Logging with AspectJ

Again, I would like to endorse the usage of aspect oriented programming because it may ease development significantly. That’s almost always the case with crosscutting concerns like logging and in this post we’ll develop a solution with AspectJ. So, adding logging to your application is as easy as this:

  • implement this AbstractLoggingAspect and define the methods you’d like to monitor
  • declare advice before, after or around the logging pointcut and println your logging to stdout.

Once you’re finished with this you’ve got logging in your application without touching the original code. We’ll have a look at the details in the next sections.

If you’d like to check out the code that accompanies this post you can download the Eclipse project as tar.gz or zip; make sure to install the AspectJ Development Tools. You can browse the code online here.

The logging template

The abstract aspect I wrote was inspired by the IndentedLogging aspect from the book AspectJ in Action by Ramnivas Laddad. My AbstractLoggingAspect class does the following:

  • indents logging and
  • supplies an abstract method.

The abstract method needs to be implemented by an aspect, that defines things that should be monitored. The advice for this logging method should just print messages to stdout with System.out‘s println – this way they’re getting indented.

Implementing the aspect

A subclass of AbstractLoggingAspect implements the logging method and uses a pointcut to define join points that should be monitored. I wrote one for the sample code like so:

@Pointcut("(execution(* *.*doEverything()) ||
            execution(* *.*doSomething())) &&
protected void logging() {}

Every execution of the methods doEverything and doSomething that isn’t inside a test class will be matched. After that we can write an around advice to print some logging information. If you would run the sample code it would print the following:

Entering [MyLogic.doEverything()]
  Doing everything...
  Entering [A.doSomething()]
    Doing : A
  Leaving  [A.doSomething()]
  Entering [B.doSomething()]
    Doing : B
  Leaving  [B.doSomething()]
Leaving  [MyLogic.doEverything()]

The calls to the different methods are logged and indented.


Adding fancy indented logging to your application with AspectJ is very easy: subclass the AbstractLoggingAspect and customize the logging to your needs. After that you’ve logging in your application without changing the original code – all the work gets done inside the aspects.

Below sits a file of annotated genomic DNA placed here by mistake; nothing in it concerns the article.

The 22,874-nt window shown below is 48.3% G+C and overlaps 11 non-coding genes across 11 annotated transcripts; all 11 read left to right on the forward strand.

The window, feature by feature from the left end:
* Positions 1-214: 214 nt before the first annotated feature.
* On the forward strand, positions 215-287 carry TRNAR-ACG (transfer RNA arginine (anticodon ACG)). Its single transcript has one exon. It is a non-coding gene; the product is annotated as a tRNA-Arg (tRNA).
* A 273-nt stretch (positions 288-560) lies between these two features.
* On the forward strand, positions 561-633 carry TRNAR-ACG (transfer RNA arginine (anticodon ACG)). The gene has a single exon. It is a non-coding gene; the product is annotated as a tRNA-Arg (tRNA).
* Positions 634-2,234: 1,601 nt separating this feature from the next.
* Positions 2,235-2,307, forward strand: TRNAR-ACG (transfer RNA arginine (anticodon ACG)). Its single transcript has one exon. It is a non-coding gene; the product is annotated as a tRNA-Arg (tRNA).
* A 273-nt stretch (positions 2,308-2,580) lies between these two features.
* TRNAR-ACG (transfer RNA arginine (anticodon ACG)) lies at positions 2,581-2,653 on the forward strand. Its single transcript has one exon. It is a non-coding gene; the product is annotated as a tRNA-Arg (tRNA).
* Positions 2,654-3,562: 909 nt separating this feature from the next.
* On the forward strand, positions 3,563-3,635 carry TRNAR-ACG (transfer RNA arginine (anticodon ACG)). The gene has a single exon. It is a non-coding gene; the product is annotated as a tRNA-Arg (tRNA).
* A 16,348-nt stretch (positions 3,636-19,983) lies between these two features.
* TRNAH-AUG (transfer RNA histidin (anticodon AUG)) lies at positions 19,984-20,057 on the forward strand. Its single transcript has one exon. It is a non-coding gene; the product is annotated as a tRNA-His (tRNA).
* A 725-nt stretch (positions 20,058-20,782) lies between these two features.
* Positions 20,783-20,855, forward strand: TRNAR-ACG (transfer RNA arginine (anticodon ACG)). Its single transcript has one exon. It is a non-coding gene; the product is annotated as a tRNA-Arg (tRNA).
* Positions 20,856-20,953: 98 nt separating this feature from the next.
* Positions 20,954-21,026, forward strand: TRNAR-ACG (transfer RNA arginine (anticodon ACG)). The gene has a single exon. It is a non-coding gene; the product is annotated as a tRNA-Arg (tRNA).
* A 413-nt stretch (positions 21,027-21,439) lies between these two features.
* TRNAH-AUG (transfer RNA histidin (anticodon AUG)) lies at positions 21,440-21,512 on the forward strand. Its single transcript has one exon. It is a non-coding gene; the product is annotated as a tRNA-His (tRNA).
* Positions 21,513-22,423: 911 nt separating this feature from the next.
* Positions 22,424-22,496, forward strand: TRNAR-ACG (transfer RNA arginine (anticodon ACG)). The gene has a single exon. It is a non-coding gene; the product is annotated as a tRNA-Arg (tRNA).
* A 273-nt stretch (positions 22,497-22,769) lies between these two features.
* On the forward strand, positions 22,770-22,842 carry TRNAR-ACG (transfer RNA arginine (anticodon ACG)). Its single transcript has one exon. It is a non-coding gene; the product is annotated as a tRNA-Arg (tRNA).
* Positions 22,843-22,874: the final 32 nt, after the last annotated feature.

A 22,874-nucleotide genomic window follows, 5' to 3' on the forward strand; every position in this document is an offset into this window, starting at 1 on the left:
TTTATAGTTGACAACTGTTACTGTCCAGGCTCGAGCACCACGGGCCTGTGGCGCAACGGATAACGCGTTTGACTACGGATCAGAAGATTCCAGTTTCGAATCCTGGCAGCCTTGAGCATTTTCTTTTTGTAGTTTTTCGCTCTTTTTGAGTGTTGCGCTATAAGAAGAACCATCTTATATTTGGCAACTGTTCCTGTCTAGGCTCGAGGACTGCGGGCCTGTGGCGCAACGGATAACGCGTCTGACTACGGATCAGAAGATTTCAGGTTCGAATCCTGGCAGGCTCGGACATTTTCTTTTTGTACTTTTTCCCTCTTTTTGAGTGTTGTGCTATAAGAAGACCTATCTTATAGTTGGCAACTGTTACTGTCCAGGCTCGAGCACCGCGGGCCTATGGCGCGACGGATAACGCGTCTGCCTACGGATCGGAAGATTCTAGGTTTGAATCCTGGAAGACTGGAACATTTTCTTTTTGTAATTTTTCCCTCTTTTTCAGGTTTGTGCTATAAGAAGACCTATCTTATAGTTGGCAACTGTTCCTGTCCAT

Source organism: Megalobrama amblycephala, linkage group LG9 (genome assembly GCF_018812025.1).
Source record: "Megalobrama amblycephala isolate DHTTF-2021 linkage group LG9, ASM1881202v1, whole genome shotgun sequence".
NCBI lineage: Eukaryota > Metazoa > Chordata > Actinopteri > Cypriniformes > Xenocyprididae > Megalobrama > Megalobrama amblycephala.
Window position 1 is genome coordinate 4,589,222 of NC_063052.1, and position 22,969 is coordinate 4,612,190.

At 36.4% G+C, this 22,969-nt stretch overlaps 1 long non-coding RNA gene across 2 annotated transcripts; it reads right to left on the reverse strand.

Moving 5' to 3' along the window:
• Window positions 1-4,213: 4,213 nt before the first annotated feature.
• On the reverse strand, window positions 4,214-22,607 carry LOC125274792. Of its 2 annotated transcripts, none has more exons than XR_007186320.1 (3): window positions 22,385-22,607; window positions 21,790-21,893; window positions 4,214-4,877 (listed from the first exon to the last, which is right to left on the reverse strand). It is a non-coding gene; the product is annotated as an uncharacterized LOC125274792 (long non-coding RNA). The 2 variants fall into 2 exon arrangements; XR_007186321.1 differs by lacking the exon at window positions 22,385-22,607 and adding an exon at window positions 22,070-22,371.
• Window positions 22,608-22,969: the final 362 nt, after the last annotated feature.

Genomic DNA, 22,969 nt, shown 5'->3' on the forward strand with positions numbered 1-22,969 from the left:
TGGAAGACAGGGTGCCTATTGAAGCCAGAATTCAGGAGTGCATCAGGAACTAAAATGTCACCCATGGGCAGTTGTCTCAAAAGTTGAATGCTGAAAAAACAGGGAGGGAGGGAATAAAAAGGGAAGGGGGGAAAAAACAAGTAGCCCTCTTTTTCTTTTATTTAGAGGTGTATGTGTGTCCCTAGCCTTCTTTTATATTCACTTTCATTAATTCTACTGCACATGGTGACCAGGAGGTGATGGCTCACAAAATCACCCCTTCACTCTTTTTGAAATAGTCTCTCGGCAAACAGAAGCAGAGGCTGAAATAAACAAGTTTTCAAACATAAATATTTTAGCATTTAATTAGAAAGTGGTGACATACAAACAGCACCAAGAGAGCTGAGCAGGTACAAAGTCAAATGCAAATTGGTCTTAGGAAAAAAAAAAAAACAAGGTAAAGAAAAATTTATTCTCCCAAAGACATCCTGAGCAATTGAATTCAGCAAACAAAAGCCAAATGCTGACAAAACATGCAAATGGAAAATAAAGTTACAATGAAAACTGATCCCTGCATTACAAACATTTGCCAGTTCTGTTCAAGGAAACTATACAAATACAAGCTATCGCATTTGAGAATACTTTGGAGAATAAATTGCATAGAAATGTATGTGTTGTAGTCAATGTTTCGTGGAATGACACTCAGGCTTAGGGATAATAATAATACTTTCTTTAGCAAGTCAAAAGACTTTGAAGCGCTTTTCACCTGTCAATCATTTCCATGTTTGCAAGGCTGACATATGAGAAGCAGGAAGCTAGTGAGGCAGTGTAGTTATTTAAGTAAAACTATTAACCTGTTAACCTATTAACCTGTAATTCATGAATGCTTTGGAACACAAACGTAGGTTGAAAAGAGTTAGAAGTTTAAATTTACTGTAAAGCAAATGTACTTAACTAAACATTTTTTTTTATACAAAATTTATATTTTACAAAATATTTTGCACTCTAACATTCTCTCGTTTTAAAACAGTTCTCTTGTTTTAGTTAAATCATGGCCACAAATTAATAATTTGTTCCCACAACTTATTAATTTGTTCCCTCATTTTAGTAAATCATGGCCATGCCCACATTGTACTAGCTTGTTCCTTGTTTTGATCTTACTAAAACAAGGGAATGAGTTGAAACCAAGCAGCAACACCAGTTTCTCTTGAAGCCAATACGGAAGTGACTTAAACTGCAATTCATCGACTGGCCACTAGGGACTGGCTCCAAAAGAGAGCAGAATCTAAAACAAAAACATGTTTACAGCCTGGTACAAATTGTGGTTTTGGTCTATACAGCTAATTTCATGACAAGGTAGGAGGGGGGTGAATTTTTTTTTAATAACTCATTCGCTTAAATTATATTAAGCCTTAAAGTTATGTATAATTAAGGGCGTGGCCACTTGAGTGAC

• ramkumar says:
    hi i tried another exmaple of urs …. i have A.java, B.java, MyLogic.java and DoSomething.java

    in nother package i have AbstractLoggingAspect.java and MyLoggingAspect.java where i have aspects defined

    so what to do next. how to run this application? this is my question

  • Hi ramkumar,

    run the Method doEverything() from the MyLogic class – I prepared this here: MyLogicTest. Run the latter as a JUnit test and everything should be executed just fine.
    If you haven’t installed the AspectJ Development Tools for Eclipse, the aspects won’t be weaved into the code and nothing special will happen. If you don’t use Eclipse or Maven2 at all, don’t forget to call the AspectJ compiler by hand.


  • Jean-Claude says:
    Hi Christian,

    I have a question about AOP and GUI:
    My problem is about capturing events associated to the input (for instance, click on a button, scrolling a list, and so on). The problem is mainly related to the anonymous classes. I tried a lost of solutions, but none is good for me :
    - tracing all the actionPerformed. It works quite well, BUT for my projects I want to trace only some widget, for instance the OK button, the Print button and a JTree, but nothing else on the GUI…
    - modifying the GUI code in MVC or Observer pattern. OK, but I don’t want to change the programmer’s habits…
    - modifying the GUI code to transform methods from anonymous classes into public methods of the associated view. OK, but I don’t want to change the programmer’s habits…
    - centralizing all the actionPerformed methods into one public method of the view. OK, but I don’t want to change the programmer’s habits…

    Do you have a solution to this problem?

  • arjie says:

    Can I use this approach in EJB 2.0?


  • Dear arjie,

    I haven’t tried this myself but the FAQ sounds like this should be working without any issues. Simply give it a try.